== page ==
Q&A: Tillerson changes tune on North Korea


Seoul (AFP)

US Secretary of State Rex Tillerson may have opened the way to negotiations with North Korea over its nuclear programme, saying Washington was ready to talk "without preconditions".

The apparent olive branch -- after a year of mutual threats by US President Donald Trump and North Korean leader Kim Jong-Un, and multiple missile tests by Pyongyang, coupled with its most powerful nuclear blast to date -- could help defuse sky-high tensions.

But with the two sides engaged in a war of words there is a long way to go before any negotiations -- let alone a deal.

Here are some questions and answers on the issue.

What has changed?

The US has for years refused to talk unless the North first takes steps towards dismantling its nuclear programme.

But the North has staged six atomic tests and declared itself a full nuclear state after the ICBM test on November 28, rendering the prospect of nuclear disarmament increasingly unrealistic, according to experts.

"We are ready to talk anytime North Korea would like to talk. We are ready to have the first meeting without preconditions. Let's just meet," Tillerson said at a forum in Washington.

William Perry, a former US Defense Secretary who helped broker the 1994 Agreed Framework nuclear deal with the North, said it was "very encouraging news".

"We must find a way to come to the table in order to de-escalate the volatile situation with North Korea," he tweeted.

What does Donald Trump think?

Trump administration officials have piled pressure on Pyongyang with US-led UN sanctions and talk of a potential pre-emptive attack, with National Security Adviser HR McMaster saying this month the potential for war was "increasing every day".

The president has previously dismissed Tillerson's push for talks with the North, tweeting in October that his top diplomat was "wasting his time trying to negotiate with Little Rocket Man" - his favoured epithet for Kim.

"Save your energy, Rex, we'll do what has to be done!" he added -- and rumours have swirled in recent weeks that Trump was about to sack him.

Whether Tillerson's words herald a major policy shift by the administration remains to be seen.

White House spokesman Sarah Huckabee Sanders said Trump's views on the North "have not changed".

How could North Korea react?

The North has long expressed a willingness to talk without preconditions and is likely to respond positively to any such offer, analysts say.

"They have believed that the US would have no choice but to sit down with the North for talks in the end... and they might have been right," said Chung Sung-Yoon, of the Korea Institute for National Unification in Seoul.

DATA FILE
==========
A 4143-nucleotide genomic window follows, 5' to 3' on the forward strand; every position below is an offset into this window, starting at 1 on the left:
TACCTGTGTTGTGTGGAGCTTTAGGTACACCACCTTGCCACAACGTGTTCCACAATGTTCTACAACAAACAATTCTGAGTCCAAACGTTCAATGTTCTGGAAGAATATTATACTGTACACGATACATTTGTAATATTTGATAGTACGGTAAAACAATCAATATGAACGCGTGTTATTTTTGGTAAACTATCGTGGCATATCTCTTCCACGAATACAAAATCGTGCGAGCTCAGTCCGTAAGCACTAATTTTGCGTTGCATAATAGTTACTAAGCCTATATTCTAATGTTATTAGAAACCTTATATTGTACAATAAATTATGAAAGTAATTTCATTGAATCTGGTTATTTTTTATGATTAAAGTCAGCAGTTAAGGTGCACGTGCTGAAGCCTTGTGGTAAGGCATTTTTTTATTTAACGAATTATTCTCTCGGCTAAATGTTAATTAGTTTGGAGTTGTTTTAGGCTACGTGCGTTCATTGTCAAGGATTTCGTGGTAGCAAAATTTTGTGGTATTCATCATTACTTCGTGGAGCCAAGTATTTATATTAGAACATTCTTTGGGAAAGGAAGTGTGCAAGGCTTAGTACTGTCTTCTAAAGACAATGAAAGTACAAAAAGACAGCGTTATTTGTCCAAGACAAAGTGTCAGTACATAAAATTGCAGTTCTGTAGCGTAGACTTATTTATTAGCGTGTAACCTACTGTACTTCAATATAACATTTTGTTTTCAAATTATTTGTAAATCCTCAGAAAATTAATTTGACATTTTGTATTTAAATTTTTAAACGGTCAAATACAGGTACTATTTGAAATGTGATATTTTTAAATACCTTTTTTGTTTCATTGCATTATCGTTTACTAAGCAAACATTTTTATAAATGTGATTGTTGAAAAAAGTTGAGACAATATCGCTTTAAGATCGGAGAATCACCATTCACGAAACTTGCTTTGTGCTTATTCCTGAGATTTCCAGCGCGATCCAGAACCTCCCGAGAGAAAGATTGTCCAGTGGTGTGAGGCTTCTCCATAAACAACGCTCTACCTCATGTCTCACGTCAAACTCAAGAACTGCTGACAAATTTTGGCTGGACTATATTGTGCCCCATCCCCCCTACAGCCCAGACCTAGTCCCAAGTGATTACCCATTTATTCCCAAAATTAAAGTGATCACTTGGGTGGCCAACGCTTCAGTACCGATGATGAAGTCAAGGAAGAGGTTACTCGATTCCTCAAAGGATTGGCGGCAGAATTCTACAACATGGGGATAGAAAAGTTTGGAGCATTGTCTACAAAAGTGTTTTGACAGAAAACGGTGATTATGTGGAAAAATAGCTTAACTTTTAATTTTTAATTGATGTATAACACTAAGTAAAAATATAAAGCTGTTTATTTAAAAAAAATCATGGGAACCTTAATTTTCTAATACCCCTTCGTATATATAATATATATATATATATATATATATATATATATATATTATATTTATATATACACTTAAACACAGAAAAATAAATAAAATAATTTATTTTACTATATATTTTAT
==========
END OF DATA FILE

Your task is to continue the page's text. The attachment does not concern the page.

"The North's goal is to lay low and endure sanctions until the world will accept the reality that the North has become a nuclear power," he added.

The further its weapons programmes advance, the stronger its position becomes -- and it says it is now able to deliver a nuclear warhead anywhere on the US mainland, although experts believe it still lacks some of the required technology.

What will the North's neighbours say?

China, the North's sole major ally and economic lifeline, and South Korea are likely to welcome Tillerson's comments.

Beijing -- which is under increasing US pressure to tame its wayward neighbour -- has repeatedly pushed for talks, while South Korean President Moon Jae-In is a well-known advocate for dialogue.

Japan -- Washington's key military ally in Asia -- has also called for ways to defuse tensions. Some of the North's rocket tests have overflown the island nation, sparking alarm.

What has happened in previous talks?

Decades of Western attempts to persuade Pyongyang to abandon nuclear weapons have failed.

The Agreed Framework, which offered the North civilian nuclear reactors and other assistance in exchange for denuclearisation, fell apart after the US accused the isolated state of covertly restarting its weapons programme and aid delays angered Pyongyang, which eventually stormed out.

In 2003 the Beijing-led Six Party Talks began, bringing together the US, both Koreas, Russia, Japan and China in a tortuous process. North Korea pledged to give up its nuclear programmes in 2005, but carried out its first atomic blast the following year.

It walked out of the talks three years later, detonating its second device soon afterwards.

It has since continued its weapons drive, accelerating it after Kim inherited power in 2011 from his father Kim Jong-Il.